But of course the next CEO won't only have to deal with restructuring the 6000 staff who earn more than $100,000 a year (not to mention the 24 who earn more than a million) but also the move to artificial protein that is about to come down the pike towards Fonterra's bottom line. Why buy in milk powder when you can build your own?
But let's not be too smug, you bankers, with your billion dollar profits and your closing of the local branches. Sure, you make sure everyone's dosh is secured safely, and our houses are all mortgaged up the wazoo, but what are you going to do when my kids arrive at your door asking for a mortgage but don't have a single income model for you to assess? How will you cope with a client base that has half a dozen part time roles, owns a company and is invested in a lifestyle that is alien to your actuary tables?
And that's before we all move our accounts online and decide not to bother with a bank at all, but rather some kind of online service that lets us get a loan from a provider in Uzbekistan, which is delighted to offer us money at a low rate, and put our savings in a bank in Bermuda that offers a great return.
And while we're pointing at the banks and their impending disruption, what about politicians? Do I really need to chose a geographically-bound representative who doesn't have a clue how the internet works, thinks breaking encryption is a boffo good idea and who hasn't even met me to be my representative in a parliament of like-minded folk? Can I not join another club? I'd rather influence the UK or US elections frankly, and on top of that, I've got no idea how you're going to raise taxes when I "reside" wherever I want and work in just as many jurisdictions.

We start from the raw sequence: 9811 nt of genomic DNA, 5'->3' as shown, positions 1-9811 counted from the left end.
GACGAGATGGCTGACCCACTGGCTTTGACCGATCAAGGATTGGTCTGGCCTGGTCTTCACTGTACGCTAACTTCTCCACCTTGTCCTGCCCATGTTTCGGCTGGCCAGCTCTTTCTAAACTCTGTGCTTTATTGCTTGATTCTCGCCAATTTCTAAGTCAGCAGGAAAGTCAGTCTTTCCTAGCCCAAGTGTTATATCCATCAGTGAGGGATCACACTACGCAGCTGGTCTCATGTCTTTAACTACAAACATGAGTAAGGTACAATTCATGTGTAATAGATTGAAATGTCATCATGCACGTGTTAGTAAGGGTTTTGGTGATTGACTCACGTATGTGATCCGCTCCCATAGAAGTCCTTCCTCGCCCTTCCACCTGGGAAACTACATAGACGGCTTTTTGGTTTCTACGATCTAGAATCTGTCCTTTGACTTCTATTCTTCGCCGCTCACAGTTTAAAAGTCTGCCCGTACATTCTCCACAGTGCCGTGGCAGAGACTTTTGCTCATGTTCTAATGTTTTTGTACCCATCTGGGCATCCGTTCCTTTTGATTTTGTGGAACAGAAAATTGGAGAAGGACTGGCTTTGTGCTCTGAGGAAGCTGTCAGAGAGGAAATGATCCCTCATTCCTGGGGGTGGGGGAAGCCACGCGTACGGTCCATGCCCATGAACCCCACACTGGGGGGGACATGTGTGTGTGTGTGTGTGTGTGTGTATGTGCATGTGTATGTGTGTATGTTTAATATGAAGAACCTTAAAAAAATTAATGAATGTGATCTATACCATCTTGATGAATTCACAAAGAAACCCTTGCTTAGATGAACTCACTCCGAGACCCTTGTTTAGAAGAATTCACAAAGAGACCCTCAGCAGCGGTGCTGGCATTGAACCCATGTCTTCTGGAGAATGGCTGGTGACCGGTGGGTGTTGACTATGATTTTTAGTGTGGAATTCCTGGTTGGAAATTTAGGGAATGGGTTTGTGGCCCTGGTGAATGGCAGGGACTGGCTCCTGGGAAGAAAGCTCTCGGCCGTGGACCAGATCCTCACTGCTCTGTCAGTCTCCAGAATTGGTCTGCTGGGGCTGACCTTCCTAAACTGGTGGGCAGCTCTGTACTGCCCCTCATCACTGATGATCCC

As the digital world becomes more important than the physical world - as we move to a model where we buy goods in from other countries, have laws thrust upon us by providers of services and generally lose our ability to influence the world via our laws, do we really need politicians who can only rattle their sables and mutter "now see here" instead of leaders who can deliver on a promise?
If only there were someone in government who could talk about these issues and their potential impact on the country, on the economy, on our society and on our culture.
If only, eh?
Māori language week is upon us and this year it's been bigger than I can recall it ever being.
In years gone by it's been something of a quiet affair, but this year we've got newspapers finally using macrons, mastheads changing to Māori versions, we've got petrol companies telling us how to order coffee in te reo, and we've got apps, like Spark's Kupu offering, which lets you point your phone at an object and get the Māori word for it.
It's exciting to see because language really is the heart of culture and having grown up in a culture that had saved its language (Welsh) I'm delighted to see another culture having a crack at keeping it real.
This is the future we were promised, or at least the future hinted at in James Burke's Connections TV series (for those of you as old and as English as I am). In the future, he opined, we'd either settle on a culture we all shared, where a hotel in Bangalore is pretty much the same as a hotel in Los Angeles or Auckland or London or Karachi, or we'd build our own cultures and ensure they stand the test of time. I'd like to think we can take all the upside of being so remote from the world and put it to work in the digital space as Kiwis and stand apart from the homogeneity we see around us.
The Americans might have tried to colonise our subconscious, but with some effort we can reclaim it and go our own way. And that's as good for our economic future as anything I've come across.
NZ Herald - Where to learn te reo Māori
RNZ - Māori Language Week